Anne Frank has become a metonymy, both a symbol and a shorthand for the Holocaust. Her youthful diary, hopeful, funny, frightened but stalwart, has been a source of inspiration to millions of readers worldwide. Still, after viewing the new film, “No Asylum: The Untold Chapter of Anne Frank's Story,” and hearing the details of her post-diary life and eventual death in the camps, I wonder: If Anne Frank had survived, would her subsequent writings more closely mirror the darkness of Elie Wiesel’s “Night” than the hopefulness of her diary.
“No Asylum” tells in painful detail the story of Anne’s father, Otto Frank’s desperate and unavailing attempts to secure American visas for his family before they were finally forced to go into hiding in 1942. Based on letters by Otto Frank that were recently discovered after 70 years in YIVO’s archives, the film intersperses actual footage, newspaper clippings, pre-war photographs of the Frank family, and interviews with surviving family members of the Frank family, along with the letters themselves, to round out the Anne Frank story and provide a larger framework for viewing and understanding the Holocaust.
As Estelle Guzik, the YIVO volunteer who found the file says, “We now have Chapter One of the Anne Frank story; the book is Chapter Two and what we’ve learned about Otto Frank subsequently is Chapter Three.”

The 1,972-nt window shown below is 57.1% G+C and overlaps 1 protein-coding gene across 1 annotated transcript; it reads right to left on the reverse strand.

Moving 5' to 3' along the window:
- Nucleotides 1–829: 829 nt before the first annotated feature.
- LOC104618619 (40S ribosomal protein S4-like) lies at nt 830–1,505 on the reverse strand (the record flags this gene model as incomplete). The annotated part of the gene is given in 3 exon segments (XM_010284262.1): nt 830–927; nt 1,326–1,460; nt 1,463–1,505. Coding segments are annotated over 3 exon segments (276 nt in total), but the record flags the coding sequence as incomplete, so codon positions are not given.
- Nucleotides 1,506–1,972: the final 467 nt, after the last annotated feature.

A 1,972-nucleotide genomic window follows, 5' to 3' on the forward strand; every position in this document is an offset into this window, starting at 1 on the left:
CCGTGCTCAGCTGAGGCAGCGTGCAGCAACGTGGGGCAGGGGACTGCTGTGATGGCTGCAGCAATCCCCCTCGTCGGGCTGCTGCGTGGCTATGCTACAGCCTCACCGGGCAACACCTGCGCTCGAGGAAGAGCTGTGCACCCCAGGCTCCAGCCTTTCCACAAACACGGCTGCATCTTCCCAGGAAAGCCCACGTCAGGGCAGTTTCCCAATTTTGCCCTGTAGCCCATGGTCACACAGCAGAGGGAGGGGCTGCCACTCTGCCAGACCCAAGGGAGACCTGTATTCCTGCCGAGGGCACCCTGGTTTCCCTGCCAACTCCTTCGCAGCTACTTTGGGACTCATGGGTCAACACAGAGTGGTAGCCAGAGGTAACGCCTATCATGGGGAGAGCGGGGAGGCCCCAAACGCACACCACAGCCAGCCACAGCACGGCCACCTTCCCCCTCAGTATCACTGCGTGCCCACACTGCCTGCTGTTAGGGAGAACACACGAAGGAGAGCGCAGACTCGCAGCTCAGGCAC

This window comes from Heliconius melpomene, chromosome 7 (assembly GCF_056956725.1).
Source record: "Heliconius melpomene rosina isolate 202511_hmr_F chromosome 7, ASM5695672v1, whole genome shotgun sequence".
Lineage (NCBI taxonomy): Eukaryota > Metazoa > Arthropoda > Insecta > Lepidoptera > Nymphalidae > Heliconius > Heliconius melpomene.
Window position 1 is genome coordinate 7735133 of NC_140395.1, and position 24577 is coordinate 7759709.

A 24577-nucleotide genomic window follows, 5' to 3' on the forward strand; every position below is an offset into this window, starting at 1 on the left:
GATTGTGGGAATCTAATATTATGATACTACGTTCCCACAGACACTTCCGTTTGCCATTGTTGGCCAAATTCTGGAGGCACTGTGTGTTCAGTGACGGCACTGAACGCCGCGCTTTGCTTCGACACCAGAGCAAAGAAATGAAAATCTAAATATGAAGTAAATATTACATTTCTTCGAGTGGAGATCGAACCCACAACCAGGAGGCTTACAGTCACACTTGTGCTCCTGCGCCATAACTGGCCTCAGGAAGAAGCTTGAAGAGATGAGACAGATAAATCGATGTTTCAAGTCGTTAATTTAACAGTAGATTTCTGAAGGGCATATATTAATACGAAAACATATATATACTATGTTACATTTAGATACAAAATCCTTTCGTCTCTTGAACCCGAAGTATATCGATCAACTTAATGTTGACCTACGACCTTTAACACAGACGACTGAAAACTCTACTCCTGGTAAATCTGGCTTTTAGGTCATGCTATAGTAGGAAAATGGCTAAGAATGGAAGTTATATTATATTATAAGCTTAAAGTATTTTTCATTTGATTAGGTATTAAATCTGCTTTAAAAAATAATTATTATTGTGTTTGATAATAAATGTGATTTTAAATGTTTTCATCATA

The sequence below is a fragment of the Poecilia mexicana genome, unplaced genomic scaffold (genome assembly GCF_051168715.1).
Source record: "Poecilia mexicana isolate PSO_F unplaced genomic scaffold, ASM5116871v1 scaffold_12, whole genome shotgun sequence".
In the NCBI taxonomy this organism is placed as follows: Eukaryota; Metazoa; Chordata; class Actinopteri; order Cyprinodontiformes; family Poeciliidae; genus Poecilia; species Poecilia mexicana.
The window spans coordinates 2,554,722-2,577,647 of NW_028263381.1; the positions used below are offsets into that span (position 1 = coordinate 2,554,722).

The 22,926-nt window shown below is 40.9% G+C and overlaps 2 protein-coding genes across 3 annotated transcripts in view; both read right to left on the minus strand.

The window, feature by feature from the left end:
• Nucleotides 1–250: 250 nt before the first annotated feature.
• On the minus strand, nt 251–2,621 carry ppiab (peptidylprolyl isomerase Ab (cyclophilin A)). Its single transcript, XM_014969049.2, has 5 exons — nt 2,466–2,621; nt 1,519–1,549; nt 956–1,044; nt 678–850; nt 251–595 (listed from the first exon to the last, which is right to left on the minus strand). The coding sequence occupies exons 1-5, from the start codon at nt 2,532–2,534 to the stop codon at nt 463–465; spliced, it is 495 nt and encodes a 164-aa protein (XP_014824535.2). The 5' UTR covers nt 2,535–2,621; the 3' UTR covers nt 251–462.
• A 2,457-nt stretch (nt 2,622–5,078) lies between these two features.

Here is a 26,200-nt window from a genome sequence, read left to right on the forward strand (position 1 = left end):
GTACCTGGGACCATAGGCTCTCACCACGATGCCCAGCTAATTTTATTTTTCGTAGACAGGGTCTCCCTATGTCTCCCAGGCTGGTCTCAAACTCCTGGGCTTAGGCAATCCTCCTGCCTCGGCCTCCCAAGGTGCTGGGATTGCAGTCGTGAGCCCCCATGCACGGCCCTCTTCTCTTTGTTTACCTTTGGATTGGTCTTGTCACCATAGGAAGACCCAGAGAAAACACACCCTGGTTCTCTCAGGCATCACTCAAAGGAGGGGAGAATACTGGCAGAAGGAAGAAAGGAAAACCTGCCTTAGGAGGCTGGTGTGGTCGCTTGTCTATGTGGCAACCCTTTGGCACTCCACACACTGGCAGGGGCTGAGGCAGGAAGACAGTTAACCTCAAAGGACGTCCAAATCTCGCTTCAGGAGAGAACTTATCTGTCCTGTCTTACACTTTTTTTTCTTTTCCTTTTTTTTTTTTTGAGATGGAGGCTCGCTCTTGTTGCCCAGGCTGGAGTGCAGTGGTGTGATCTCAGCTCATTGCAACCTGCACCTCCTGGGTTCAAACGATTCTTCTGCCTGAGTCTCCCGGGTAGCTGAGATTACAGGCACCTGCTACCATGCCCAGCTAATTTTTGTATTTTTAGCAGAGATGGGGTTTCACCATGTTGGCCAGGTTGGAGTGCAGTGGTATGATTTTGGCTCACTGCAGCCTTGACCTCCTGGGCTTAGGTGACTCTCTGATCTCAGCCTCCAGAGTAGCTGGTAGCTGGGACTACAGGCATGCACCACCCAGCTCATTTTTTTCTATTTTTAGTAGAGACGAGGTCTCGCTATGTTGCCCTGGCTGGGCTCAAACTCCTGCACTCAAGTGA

Otto Frank tried every channel and acquaintance in the United States and elsewhere to get his family out; like the majority of European Jews, he was unsuccessful, even with the efforts and assistance of such powerful American Jews as Nathan Strauss, the heir to Macy’s department store. Jonathan Brent, YIVO’s Executive Director said, “What we don’t see is the slow process that affected the lives of ordinary, decent people…the process and decisions that were taken by the entire world and led to the ‘Final Solution.’” Otto Frank’s story, like that of his daughter’s, elevates the horror of the Holocaust to a larger plain.
With hate crimes targeting Jews having increased 39% over last year, the film highlights the importance of revisiting the past in order to prevent it from happening again. “No Asylum” clearly describes how prejudice, when mandated by the state, can shape policy and become lethal.” As Timothy Snyder points out in “Black Earth”: “The Holocaust is not only history, but warning.” British Major Leonard Berney, who is featured in the film, was the commanding officer in charge of liberating Bergen Belsen, where Anne, along with her sister, her mother and many thousands of others died of starvation and typhus. He had this to add: “People forget. It is our obligation to prevent people from forgetting.”
“No Asylum: The Untold Chapter of Anne Frank's Story” directed by Paula Fouce, premiered at The YIVO Institute for Jewish Research on Oct 11, 2015, and will be screened again at the Anne Frank Center on March 17th. Otto Frank’s letters and materials from the YIVO Holocaust collections are currently on display in the Great Hall of the Center for Jewish History, 15 West 16th Street, Manhattan.
Gloria Kestenbaum is corporate communications consultant and freelance writer.